The agreements contain some degree of flexibility that allows countries to pursue their economic transformation reforms, including the use of industrial policies to diversify their economic base. For example, while the agreements regulate export restrictions, countries can still use them under specific circumstances. EPAs do not have stricter rules on other trade-related issues than the WTO, which means that most LDCs have the same degree of flexibility than under the WTO. Besides, European products will be able to access EPA signatories’ markets once those agreements enter into force.

On the development side, the only region that negotiated a comprehensive development package is ECOWAS, with at least €6.5 billion available for the programming period 2015-2019. The West African EPA Development Programme (PAPED) is expected to accompany and address potential challenges linked to the implementation of EPAs. Support will focus on trade, agriculture, infrastructure, energy and capacity building for civil society development.

How fit are EPAs for the evolving trading regime?

Despite the initial stated ambition, most EPAs, with the exception of the Cariforum EPA, remain partial agreements that focus narrowly on trade in goods. Trade in services is not covered and countries did not take any audacious steps to frame rules on other trade-related issue such as investment, competition or data protection.

To be sure, many developing countries, and in particular LDCs, may not be ready institutionally or capacity-wise to adopt far-reaching rules that go deeper than what the WTO covers or even to venture into areas that are not covered by the WTO. However, as international markets become more and more integrated and interconnected, and given that hopes for meaningful progress at the WTO are desperately low, large trading nations are going bilateral and plurilateral to improve their regulatory frameworks and adapt them to the needs of the evolving trading environment. This is the case for the EU, the US, Japan, India and China. Three large mega-regional trade agreements are currently being negotiated. These are the Trans-pacific partnership (TTP), involving 12 countries, namely the U.S., Japan, Canada, Australia, Singapore, Mexico, Chile, New Zealand, Brunei, Peru, Vietnam and Malaysia; the Transatlantic Trade and Investment Partnership (TTIP) between the European Union (EU) and the U.S; and the Regional Comprehensive Economic Partnership (RCEP) with 16 countries, among which the 10 member states of the Association of South East Asian Nations (ASEAN) – Brunei, Myanmar, Cambodia, Indonesia, Laos, Malaysia, the Philippines, Singapore, Thailand and Vietnam – and the 6 states with which ASEAN has existing FTAs, namely Australia, China, India, Japan, South Korea and New Zealand. If these deals are successfully concluded, they are expected to have significant implications for the regulatory environment.

An agreement such as the TTIP, if concluded, will necessarily entail some erosion of preferences for ACP countries, but this is not the key challenge. Applied tariffs between ACP countries and these two large economies are already low and ACP economies are neither direct competitors of the US on the EU market, nor direct competitors of the EU on the US market. But on the rules side, TTIP is expected to adapt current international trade and investment rules to the exigencies of the new business environment. In a nutshell, we expect new and higher rules and standards to be developed. While rules may be multilateralised at a later stage, standards are sometimes adopted in domestic policies that apply to all countries once developed.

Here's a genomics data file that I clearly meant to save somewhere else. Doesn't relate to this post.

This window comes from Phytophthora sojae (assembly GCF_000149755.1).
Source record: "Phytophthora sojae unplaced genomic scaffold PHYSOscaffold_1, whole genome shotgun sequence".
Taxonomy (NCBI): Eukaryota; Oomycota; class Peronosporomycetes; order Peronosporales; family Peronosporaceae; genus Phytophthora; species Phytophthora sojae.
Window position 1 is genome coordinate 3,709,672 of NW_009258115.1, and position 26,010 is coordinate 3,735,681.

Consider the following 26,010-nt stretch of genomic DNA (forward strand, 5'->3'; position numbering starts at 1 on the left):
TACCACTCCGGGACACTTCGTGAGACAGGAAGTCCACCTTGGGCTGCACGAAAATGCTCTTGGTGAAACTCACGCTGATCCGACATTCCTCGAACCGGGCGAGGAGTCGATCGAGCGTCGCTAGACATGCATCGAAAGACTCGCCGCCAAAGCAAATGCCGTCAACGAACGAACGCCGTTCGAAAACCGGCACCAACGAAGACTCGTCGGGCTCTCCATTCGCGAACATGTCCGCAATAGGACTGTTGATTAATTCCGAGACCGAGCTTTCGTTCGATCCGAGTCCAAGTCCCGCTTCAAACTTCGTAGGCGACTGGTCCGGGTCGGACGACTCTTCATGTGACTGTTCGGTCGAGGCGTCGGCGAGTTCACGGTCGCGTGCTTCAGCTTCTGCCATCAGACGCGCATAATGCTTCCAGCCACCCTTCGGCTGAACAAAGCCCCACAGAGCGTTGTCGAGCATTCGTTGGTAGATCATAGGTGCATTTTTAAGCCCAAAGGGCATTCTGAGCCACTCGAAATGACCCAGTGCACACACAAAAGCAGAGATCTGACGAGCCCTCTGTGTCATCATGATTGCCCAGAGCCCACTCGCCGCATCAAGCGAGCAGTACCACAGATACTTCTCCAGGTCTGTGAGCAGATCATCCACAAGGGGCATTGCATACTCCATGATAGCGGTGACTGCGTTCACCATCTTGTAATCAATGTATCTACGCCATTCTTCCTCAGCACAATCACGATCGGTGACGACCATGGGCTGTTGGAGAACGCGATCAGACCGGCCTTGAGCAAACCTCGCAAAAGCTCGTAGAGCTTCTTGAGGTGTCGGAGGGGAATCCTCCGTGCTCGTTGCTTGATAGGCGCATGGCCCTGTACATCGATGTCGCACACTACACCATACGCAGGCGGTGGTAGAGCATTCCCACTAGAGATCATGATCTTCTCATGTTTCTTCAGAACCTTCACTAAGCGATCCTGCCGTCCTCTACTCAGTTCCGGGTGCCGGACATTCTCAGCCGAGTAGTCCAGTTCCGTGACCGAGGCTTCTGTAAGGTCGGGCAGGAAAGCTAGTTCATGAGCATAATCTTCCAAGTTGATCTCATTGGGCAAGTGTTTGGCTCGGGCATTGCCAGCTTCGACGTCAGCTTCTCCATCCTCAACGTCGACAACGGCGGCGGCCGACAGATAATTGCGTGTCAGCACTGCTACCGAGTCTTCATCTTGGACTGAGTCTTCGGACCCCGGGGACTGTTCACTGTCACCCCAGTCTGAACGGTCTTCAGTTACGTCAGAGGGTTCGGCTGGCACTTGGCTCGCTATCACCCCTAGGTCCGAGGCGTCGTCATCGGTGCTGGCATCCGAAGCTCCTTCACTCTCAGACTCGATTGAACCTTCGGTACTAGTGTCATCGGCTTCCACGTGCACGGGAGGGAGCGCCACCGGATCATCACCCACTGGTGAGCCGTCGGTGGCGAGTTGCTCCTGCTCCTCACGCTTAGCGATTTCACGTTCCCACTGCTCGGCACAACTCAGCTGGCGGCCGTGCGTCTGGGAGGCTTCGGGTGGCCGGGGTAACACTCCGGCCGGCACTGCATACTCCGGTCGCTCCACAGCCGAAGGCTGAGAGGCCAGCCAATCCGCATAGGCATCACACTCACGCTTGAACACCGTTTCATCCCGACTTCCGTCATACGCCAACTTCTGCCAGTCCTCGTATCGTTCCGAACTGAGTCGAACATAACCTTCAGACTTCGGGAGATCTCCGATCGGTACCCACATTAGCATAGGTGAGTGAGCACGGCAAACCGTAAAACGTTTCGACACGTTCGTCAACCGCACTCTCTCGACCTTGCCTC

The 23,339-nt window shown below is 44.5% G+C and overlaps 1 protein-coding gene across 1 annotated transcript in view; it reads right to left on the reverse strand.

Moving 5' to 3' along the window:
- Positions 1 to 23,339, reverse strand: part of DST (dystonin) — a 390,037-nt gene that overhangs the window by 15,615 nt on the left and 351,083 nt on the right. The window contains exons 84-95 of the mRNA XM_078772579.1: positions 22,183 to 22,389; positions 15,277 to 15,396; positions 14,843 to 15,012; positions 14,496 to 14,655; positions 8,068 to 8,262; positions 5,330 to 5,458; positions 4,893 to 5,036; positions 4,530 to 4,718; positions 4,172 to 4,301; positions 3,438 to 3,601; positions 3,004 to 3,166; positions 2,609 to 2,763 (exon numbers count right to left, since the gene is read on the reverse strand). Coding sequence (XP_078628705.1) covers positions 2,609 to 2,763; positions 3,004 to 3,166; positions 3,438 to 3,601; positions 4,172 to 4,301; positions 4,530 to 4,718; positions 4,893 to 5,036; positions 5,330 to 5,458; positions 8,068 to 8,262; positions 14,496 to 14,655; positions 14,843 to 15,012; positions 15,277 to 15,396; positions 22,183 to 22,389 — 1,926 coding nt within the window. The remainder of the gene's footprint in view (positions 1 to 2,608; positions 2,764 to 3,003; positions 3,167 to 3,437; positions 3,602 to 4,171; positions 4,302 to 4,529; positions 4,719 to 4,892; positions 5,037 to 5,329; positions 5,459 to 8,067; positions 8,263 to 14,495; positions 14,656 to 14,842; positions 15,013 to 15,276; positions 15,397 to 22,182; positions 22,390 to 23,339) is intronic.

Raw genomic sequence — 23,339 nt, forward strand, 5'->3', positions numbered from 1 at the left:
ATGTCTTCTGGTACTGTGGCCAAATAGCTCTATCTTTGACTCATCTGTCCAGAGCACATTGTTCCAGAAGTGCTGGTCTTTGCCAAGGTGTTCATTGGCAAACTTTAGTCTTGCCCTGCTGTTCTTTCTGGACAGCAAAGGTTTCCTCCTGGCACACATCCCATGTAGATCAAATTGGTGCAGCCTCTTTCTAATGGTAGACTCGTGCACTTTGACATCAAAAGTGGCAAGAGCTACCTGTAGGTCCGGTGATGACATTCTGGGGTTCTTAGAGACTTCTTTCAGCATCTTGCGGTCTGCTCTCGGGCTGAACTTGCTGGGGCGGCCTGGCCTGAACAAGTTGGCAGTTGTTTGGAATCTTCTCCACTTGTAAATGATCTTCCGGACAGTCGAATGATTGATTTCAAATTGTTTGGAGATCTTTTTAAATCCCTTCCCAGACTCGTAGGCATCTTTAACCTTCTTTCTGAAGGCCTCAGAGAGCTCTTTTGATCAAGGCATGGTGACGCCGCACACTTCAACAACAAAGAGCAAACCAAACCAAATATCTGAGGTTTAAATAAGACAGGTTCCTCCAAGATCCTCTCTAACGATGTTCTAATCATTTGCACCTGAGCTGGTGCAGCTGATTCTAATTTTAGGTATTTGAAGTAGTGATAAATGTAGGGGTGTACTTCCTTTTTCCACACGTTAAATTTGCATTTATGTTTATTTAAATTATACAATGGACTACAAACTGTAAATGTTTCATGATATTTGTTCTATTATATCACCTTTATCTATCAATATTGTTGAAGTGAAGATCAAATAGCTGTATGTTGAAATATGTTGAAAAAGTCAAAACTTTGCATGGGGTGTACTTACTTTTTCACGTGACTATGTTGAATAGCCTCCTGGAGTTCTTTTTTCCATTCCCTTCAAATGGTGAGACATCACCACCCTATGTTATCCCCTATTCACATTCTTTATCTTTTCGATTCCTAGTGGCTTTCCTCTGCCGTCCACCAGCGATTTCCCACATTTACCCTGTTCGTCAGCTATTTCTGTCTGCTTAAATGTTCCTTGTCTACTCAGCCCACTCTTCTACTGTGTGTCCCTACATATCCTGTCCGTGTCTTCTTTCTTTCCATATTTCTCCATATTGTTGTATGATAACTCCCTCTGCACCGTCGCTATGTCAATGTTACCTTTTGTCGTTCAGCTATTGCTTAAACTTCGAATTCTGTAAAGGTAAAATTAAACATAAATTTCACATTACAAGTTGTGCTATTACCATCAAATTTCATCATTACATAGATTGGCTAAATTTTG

We therefore expect competition over markets to play through the convergence of standards to reduce the cost of production. This is where the EPAs, in their current state, look disappointingly pale. While it is true that EU and US trade baskets are highly sophisticated, in that regard, EPAs fail to meet its stated objective of helping ACP economies to integrate into the global economy, by remaining a traditional FTA that is focused on tariff elimination, rather than market sophistication.

Conclusions

If successfully concluded, the TTIP (and other mega-regionals) will set new benchmarks for the global trading system. The timing and the outcomes are, for the moment unknown, but there is no time for complacency. It is clear that the ‘do nothing’ or ‘wait and see’ responses on the part of the ACP are not a strategy. Similarly, the ‘reject’ strategy is not helpful either, because mega-trade deals such a TTIP will happen anyway, and there will be very little third countries can do about it. Finally, retreating into protectionism may accentuate the marginalisation of the ACP countries because isolation weakens further the capacity of states to transform themselves.

It is therefore timely for ACP policymakers to forge strategic responses, by taking bold steps within their own intra-regional trade agenda, as a way to mitigate the ‘tsunami effect’ of mega trade deals. It may also be appropriate to build strategic alliances with other non-participating countries, in order to take the lead at the WTO to address some of the issues that might affect the global trading system once those mega-trade deals are agreed.

Author: Isabelle Ramdoo is the Deputy Head of the Economic Transformation and Trade Programme at the European Centre for Development Policy Management in Maastricht.